Dangers of Hemp Protein

Erin Coleman, R.D., L.D.
hemp protein powder

While often expensive, hemp protein is widely available and a common source of plant protein for vegetarian and vegan dieters. Hemp seeds provide protein similar in content to certain grains and nuts, according to one 2010 study. While hemp protein offers numerous nutritional benefits, it's important to be aware of some potential dangers as well to help determine if taking hemp protein is the right choice for you.

Possibility of THC

Most hemp seeds and other hemp protein products don't contain tetrahydrocannabinol (THC), which is the component of marijuana that makes you feel "high." However, depending on how the hemp was grown and processed, it is possible to ingest small amounts of THC when consuming hemp protein. According to the U.S. Anti-Doping Agency, you may test positive for THC after consuming hemp protein -- even if the product label says it's THC-free. Athletes should be aware of this, as hemp protein could lead to positive urine drug tests.

Loose Supplement Regulations

Because hemp protein powder is a dietary supplement, it isn't regulated as tightly by the U.S. Food and Drug Administration (FDA) as foods and medications. The FDA doesn't require supplement manufacturers to prove products are safe or effective, or prove accuracy of supplement fact labels before products hit the marketplace. If problems arise after consumers use such products, the FDA can take action and remove faulty products from shelves. However, there's always a chance a protein supplement currently in stores is unsafe, contaminated with harmful substances, or contains ingredients that don't match what's listed on the label.

Protein Toxicity

Ingesting large amounts of hemp protein can be problematic if you're consuming too much protein over the course of the day. This is because your body can only use (and get rid of) so much protein at a time, and toxic by-products can build up in your bloodstream. A 2014 issue of Today's Dietitian reports that protein intakes of 200 to 400 grams daily takes a toll on your liver, leading to excess nitrogen in the blood. This can cause diarrhea, nausea, and even death. Three tablespoons of hemp protein powder contain about 15 grams of protein.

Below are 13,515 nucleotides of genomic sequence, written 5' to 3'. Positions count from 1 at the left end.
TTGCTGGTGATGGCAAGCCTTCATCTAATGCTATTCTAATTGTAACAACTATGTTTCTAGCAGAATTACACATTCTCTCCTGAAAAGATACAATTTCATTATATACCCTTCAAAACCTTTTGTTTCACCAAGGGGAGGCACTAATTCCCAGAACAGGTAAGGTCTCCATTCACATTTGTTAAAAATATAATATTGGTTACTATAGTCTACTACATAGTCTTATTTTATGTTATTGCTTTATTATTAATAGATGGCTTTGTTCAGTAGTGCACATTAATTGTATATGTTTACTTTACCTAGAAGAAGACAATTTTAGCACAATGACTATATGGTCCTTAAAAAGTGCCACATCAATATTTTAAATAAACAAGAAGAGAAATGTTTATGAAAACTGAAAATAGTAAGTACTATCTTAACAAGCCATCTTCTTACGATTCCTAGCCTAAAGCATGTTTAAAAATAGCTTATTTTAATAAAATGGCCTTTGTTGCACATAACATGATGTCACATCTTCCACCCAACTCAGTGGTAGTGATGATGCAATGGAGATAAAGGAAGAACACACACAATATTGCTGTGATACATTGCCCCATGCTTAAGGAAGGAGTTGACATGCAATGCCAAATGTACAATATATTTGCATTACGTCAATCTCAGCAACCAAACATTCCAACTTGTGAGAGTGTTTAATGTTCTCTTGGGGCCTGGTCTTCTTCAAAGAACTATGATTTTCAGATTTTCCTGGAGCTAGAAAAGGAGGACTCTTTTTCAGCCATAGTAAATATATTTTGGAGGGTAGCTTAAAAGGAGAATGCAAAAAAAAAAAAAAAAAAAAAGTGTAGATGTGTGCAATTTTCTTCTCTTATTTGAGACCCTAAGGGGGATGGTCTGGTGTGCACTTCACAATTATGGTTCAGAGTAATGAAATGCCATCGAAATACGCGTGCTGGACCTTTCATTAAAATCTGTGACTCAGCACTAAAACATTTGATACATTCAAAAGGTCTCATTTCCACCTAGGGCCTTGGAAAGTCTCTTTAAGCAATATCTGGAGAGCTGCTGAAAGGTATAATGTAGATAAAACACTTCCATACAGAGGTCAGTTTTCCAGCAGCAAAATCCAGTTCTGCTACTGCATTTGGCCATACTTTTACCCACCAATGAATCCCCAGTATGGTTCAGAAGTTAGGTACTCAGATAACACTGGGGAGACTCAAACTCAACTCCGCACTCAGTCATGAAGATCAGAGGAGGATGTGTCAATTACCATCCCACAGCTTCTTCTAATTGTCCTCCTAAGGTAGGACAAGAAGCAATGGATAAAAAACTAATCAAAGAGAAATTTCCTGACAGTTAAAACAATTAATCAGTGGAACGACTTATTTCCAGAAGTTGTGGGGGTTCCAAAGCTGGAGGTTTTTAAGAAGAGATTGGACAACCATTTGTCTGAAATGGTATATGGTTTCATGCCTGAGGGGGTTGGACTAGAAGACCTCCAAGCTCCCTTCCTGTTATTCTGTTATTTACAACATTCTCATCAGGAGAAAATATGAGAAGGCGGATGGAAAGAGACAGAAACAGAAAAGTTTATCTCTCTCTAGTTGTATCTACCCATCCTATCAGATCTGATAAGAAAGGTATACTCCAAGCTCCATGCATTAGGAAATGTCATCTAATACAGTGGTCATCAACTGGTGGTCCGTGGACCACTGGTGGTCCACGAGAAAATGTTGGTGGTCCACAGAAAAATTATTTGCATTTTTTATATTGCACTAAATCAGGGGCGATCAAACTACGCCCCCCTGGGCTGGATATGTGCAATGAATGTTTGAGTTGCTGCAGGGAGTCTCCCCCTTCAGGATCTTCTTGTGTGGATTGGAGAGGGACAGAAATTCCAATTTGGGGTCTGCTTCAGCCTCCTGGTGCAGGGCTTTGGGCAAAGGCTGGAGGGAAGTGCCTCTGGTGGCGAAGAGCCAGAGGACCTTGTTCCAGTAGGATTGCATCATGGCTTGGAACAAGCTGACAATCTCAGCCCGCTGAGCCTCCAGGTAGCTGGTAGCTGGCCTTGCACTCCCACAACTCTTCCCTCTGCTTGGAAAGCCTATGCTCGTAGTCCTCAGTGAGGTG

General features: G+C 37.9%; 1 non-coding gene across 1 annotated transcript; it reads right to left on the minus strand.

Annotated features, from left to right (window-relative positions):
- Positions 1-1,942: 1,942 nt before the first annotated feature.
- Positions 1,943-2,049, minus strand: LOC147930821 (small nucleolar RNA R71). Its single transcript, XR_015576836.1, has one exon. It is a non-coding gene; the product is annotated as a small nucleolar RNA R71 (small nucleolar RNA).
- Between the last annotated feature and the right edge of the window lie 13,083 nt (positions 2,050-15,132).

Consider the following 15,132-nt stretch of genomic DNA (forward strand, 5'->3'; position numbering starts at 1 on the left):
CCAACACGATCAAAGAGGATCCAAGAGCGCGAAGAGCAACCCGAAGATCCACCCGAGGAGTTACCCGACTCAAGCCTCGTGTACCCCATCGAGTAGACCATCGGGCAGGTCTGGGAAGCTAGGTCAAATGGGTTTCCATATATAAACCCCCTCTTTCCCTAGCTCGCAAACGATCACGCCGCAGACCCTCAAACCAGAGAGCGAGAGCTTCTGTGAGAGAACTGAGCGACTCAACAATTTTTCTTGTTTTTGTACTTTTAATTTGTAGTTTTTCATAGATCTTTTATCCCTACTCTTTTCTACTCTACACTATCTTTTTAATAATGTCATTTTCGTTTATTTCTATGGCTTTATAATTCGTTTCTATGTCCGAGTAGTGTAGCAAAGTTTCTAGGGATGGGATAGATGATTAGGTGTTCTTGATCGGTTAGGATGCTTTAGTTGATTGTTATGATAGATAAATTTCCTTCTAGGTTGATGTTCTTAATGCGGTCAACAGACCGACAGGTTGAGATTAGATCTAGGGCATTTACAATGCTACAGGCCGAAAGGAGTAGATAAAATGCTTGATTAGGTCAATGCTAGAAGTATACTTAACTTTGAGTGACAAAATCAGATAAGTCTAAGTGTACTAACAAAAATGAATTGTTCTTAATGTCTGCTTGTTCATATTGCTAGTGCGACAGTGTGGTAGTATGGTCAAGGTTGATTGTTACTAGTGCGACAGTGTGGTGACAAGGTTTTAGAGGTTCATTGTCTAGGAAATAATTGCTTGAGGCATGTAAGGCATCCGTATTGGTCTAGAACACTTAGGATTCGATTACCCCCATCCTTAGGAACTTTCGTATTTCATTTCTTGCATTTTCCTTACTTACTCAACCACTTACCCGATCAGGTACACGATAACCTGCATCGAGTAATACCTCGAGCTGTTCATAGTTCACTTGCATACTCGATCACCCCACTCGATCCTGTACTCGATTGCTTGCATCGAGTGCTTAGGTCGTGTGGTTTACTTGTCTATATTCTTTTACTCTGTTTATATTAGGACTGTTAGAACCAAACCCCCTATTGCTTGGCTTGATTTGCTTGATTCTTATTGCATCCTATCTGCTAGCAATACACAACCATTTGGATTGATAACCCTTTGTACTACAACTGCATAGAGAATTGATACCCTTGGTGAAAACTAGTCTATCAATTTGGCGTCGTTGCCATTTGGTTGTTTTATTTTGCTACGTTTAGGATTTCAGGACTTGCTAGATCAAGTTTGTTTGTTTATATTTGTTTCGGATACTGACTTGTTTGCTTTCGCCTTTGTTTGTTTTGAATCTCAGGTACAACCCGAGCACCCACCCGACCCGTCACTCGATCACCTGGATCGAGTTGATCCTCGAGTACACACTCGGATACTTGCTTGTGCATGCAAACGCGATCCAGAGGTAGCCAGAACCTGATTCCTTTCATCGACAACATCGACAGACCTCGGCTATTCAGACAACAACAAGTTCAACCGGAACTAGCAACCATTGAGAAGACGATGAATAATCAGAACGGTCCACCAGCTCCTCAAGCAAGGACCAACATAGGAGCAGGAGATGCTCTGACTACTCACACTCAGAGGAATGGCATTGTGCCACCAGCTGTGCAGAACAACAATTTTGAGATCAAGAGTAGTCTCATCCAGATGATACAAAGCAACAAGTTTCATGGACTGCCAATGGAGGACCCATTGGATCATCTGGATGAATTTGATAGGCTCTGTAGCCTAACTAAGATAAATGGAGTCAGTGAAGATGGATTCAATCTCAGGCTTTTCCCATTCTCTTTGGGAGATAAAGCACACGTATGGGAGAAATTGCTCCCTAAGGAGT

Digestive Problems

Protein supplements (including hemp protein) can cause digestive problems due to high fiber content, according to the University of Michigan Heath System. This means you could experience gas, bloating, upset stomach, constipation, or diarrhea after consuming large amounts of hemp protein. To reduce your risk of digestive problems after eating hemp, start with small servings of about two tablespoons at a time and drink lots of water.

Medication Interactions

Always chat with your doctor before taking any type of dietary supplement, including hemp protein - especially if you're taking medications. Supplements can interact with certain medications, and hemp protein is no exception. The University of Michigan reports that oils in hemp can increase bleeding, especially in people taking anticoagulant medications.

Use Hemp With Caution

While hemp protein is an excellent source of dietary protein, healthy fats, fiber, vitamins, and minerals, potential dangers and side effects do exist. Always check with your doctor, especially if you have health conditions or are taking medications, to make sure the hemp product you're taking is safe for you.

Dangers of Hemp Protein